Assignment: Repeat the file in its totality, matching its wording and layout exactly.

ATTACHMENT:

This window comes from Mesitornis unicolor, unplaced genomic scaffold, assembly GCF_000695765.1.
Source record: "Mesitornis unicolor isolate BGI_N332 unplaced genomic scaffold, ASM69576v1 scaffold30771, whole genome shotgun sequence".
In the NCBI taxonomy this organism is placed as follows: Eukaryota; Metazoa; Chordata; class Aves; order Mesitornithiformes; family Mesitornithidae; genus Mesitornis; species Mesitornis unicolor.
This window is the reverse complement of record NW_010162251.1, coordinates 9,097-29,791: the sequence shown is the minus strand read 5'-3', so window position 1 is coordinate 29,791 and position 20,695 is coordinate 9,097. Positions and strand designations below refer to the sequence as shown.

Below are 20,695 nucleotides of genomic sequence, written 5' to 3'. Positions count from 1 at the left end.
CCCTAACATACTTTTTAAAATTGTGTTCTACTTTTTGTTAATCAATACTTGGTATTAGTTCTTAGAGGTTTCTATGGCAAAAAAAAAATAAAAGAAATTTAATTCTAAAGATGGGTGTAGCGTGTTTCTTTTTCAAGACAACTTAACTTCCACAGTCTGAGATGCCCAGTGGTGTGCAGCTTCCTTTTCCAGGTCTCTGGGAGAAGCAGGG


This window comes from Mesitornis unicolor, unplaced genomic scaffold, assembly GCF_000695765.1.
Source record: "Mesitornis unicolor isolate BGI_N332 unplaced genomic scaffold, ASM69576v1 scaffold30771, whole genome shotgun sequence".
In the NCBI taxonomy this organism is placed as follows: Eukaryota; Metazoa; Chordata; class Aves; order Mesitornithiformes; family Mesitornithidae; genus Mesitornis; species Mesitornis unicolor.
This window is the reverse complement of record NW_010162251.1, coordinates 9,097-29,791: the sequence shown is the minus strand read 5'-3', so window position 1 is coordinate 29,791 and position 20,695 is coordinate 9,097. Positions and strand designations below refer to the sequence as shown.

Below are 20,695 nucleotides of genomic sequence, written 5' to 3'. Positions count from 1 at the left end.
CCCTAACATACTTTTTAAAATTGTGTTCTACTTTTTGTTAATCAATACTTGGTATTAGTTCTTAGAGGTTTCTATGGCAAAAAAAAAATAAAAGAAATTTAATTCTAAAGATGGGTGTAGCGTGTTTCTTTTTCAAGACAACTTAACTTCCACAGTCTGAGATGCCCAGTGGTGTGCAGCTTCCTTTTCCAGGTCTCTGGGAGAAGCAGGG